Despite invaluable assistance from the few friendly colonists in Jadotville including the wonderfully doughty Madame Lamonfagne, an elderly Belgian lady who refused to leave even when her house was under attack, Quinlan began to think the unthinkable. He realised that without a realistic chance of reinforcements or resupply a permanent ceasefire was his only option despite the Irish remaining firmly undefeated on the field of battle. “There was a choice of saving my brave men by that; there was only certain death in any future action…it could not be justified by any standards: moral, military or political”.

He radioed the Irish HQ to let them know his decision and agreed joint patrols with Katangan forces and to store their weapons away. The Katangans quickly took advantage of the ceasefire and took the Irish soldiers into captivity. A Company’s conditions deteriorated quite badly during their five weeks in captivity but Quinlan kept the men’s morale up. Self-defence classes were organised, Molotov cocktails were made to defend themselves, some of the men listened to the All-Ireland final on the radio. Their hopes of being released were raised and dashed on several occasions but finally in late October, Quinlan led his men out of captivity when they were turned over to UN forces.

On returning to the bosom of their comrades, in some ways their battle had only begun. It was soon clear that the reasons for their surrender had not been appreciated or approved of by some in the Irish battalion, there was considerable tension between the companies.

A Company were recompensed for their bravery by being billeted in a large cow-byre with a leaky roof. Incredibly the uninjured soldiers were put almost immediately back in service and were soon involved in the biggest Congo battle of the UN campaign at the Tunnel, a strategic railway underpass in Elisabethville. Finally, on 19 December 1961, all the remaining members of A Company flew home but they didn’t fly home to a heroes’ welcome.

Commandant Quinlan was convinced that some of his superiors thought he and his men should have died with their boots on at Jadotville rather than surrender.

Commandant Quinlan was convinced that some of his superiors thought he and his men should have died with their boots on at Jadotville rather than surrender, “there is a deliberate policy now to decry the action at Jado.” When Quinlan handed the radio log of the battle to a RTE reporter to bring back to his wife, it disappeared en transit.

All of the men that Quinlan proposed for medals were turned down by the Irish Army medals board. Quinlan and his men always felt they were never properly recognised for their brave service in the Congo but were in fact stigmatised by what had happened and their military careers consequently curtailed.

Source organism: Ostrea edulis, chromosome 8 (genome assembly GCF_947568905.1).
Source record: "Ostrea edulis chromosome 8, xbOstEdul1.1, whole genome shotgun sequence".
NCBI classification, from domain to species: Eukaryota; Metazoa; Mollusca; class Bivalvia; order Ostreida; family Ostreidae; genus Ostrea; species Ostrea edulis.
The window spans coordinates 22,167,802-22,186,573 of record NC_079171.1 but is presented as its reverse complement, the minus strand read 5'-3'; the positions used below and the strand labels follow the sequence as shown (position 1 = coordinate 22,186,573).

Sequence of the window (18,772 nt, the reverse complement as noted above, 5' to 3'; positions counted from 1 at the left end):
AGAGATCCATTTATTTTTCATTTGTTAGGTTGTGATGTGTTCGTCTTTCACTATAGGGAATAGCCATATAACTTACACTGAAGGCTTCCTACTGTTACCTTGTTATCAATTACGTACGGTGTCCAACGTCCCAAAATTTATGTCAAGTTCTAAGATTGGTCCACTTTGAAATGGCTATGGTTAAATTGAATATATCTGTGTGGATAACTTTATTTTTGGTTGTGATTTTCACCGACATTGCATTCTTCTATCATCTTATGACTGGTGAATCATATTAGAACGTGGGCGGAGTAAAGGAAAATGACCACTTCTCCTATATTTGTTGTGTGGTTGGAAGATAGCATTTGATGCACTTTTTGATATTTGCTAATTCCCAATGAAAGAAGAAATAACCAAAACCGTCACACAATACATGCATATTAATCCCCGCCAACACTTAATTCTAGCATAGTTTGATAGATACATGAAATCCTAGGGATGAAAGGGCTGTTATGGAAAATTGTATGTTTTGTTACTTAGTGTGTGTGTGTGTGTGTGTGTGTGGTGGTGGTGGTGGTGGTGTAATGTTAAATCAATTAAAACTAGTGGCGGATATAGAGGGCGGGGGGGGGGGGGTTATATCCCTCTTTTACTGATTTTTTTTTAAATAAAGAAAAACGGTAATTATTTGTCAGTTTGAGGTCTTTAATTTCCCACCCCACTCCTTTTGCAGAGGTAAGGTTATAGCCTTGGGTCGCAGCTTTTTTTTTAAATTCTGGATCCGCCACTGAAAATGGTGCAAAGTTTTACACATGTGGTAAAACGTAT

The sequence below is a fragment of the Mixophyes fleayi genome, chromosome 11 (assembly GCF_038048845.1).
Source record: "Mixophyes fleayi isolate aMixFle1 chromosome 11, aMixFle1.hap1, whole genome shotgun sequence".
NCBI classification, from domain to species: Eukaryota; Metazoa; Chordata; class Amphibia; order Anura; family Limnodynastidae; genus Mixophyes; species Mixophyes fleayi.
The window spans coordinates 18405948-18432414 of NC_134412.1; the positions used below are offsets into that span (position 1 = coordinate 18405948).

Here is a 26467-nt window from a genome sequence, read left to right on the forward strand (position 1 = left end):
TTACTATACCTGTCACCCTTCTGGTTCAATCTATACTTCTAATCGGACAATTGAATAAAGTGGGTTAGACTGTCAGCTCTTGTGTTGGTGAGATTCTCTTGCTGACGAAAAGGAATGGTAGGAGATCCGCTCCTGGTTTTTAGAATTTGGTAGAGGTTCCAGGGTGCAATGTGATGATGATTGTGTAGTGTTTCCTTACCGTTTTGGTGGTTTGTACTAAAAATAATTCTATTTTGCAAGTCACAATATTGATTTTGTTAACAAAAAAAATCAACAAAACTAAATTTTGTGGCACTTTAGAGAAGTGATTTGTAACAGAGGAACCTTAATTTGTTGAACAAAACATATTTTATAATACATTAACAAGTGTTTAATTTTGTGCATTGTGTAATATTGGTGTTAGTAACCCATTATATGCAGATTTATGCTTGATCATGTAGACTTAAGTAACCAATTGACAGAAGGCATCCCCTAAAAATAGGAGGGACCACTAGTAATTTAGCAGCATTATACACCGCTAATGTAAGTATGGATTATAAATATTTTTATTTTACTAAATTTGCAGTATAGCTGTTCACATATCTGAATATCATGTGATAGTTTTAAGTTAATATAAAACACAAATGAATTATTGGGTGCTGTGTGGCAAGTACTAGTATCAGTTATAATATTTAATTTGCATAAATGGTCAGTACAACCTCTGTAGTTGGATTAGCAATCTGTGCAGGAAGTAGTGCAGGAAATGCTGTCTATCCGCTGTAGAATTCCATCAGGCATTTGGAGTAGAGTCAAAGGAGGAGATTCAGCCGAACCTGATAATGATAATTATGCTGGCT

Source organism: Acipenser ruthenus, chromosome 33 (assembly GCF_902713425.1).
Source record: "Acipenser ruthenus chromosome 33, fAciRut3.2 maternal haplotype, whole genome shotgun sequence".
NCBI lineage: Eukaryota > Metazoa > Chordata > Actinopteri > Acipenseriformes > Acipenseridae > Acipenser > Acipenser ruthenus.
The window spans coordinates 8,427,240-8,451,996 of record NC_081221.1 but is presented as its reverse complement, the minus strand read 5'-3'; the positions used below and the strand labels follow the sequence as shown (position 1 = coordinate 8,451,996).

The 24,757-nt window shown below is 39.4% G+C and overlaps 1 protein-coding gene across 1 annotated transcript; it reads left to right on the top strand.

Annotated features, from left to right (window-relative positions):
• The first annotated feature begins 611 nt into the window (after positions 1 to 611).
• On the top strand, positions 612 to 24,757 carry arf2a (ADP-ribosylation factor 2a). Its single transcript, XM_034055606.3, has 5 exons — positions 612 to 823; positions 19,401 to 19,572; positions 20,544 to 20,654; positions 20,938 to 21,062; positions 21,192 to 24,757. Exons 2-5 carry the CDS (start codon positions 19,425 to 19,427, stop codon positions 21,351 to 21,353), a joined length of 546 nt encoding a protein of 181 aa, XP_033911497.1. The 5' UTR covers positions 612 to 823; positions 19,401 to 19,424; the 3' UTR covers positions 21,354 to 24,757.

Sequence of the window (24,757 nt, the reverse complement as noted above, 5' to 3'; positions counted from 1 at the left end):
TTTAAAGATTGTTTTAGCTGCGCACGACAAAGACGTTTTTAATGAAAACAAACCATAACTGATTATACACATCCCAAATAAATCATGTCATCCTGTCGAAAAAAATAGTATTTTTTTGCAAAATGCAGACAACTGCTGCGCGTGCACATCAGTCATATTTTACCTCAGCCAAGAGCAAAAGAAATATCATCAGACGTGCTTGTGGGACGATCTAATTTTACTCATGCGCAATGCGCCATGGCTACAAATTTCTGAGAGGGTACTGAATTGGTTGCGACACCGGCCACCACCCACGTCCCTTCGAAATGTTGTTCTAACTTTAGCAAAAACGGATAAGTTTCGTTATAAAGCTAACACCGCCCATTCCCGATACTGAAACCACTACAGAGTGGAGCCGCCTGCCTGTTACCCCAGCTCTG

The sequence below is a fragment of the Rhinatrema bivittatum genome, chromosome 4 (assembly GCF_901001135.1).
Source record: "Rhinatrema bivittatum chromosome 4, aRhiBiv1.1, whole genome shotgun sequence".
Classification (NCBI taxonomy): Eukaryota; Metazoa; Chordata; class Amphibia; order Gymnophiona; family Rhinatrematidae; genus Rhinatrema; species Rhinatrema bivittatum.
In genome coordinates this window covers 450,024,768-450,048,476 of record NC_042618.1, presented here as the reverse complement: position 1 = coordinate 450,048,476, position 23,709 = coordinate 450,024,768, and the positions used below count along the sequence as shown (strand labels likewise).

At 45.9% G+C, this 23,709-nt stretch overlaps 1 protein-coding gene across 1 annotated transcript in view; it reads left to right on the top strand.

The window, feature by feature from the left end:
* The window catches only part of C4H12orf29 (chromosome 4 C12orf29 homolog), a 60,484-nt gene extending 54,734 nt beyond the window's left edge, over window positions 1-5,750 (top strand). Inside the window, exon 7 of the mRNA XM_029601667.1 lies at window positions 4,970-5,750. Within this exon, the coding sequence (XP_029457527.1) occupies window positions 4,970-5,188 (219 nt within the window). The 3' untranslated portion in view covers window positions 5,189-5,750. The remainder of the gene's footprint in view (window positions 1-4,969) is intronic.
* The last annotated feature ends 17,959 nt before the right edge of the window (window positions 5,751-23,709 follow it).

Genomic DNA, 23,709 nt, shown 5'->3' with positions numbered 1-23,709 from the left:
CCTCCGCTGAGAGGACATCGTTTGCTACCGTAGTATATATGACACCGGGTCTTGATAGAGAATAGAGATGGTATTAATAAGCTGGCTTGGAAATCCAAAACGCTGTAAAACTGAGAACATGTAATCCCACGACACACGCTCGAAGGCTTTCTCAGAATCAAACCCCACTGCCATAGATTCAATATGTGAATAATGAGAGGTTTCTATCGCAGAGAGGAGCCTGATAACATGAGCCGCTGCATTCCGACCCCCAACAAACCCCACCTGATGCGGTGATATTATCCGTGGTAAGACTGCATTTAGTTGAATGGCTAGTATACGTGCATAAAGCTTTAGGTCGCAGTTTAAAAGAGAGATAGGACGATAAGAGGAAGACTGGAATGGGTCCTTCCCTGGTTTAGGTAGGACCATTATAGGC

The pace of the first section of Heroes of Jadotville which focuses on the action of the Siege is frenetic and wholly absorbing. Doyle’s use of personal testimony and the radio signals in particular put the reader right in the middle of the battle. The author, who is Commandant Pat Quinlan’s niece, uses her insider knowledge and personal connection to the story to great effect. By the time, Quinlan is asked by Irish HQ on the radio, “are you deserting the men?” you are so attuned to the men’s viewpoints that you’re likely to feel personally affronted by the question.

The author manages to balance that relentless pace with lovely personal snippets about the individual officers and men and the reader gets a good sense of the Irish soldiers; God-fearing men from poor West coast backgrounds who maintained a devotion to both their heavenly Lord and their temporal master, Commandant Quinlan.

Rose Doyle’s book is an enthralling,  passionate affair, but here is little attempt to provide alternative political or military views and little use of more objective sources.

There are some lovely incidences of the soldier’s humour in extremis too, for example when the Swedish interpreter expressed doubts about understanding Quinlan’s robust Kerry accent, Lieutenant Joe Leech told him, “We don’t understand him either.” The photographs contained in Heroes of Jadotville are also a real strength. After such an exhilarating opening section, the second half of the book is inevitably less involving. The aftermath of the battle at Jadotville and the long battle for recognition is less a terrifying battle and more a steady slog for acceptance.

Rose Doyle’s book is a passionate affair, the author clearly feels the men of Jadotville should be praised for their service in the Congo and not forgotten. She also feels that there has never been an official reckoning for the army brass who stymied the recognition of the men of Jadotville.

That passion is one of the key strengths of this book but at times it’s also a weakness. There is little attempt to provide alternative political or military views and little use of more objective sources. The personal letters and testimonies are on occasion overused or the extracts used are overly long and Quinlan’s thoughts and feelings are reproduced without much analysis or context by the author.

Those are minor cavils however as this book is a worthy memorial to the heroism of these Irish soldiers who were brutally airbrushed from the Defence Forces’ role of honour when their bravery demanded full recognition. Thankfully that has changed somewhat in the last few years.

A portrait now hangs in the UN Training School at the Curragh Camp of Commandant Quinlan, there’s a commemorative plaque to A Company in Custume Barracks in Athlone and recently a wreath-laying ceremony took place at the National Museum Collins Barracks in memory of the men who fought at Jadotville and have subsequently died including Pat Quinlan. The ceremony was part of what will now be an annual Jadotville Day for Defence Forces veterans, a small token of remembrance for what they went through in 1961.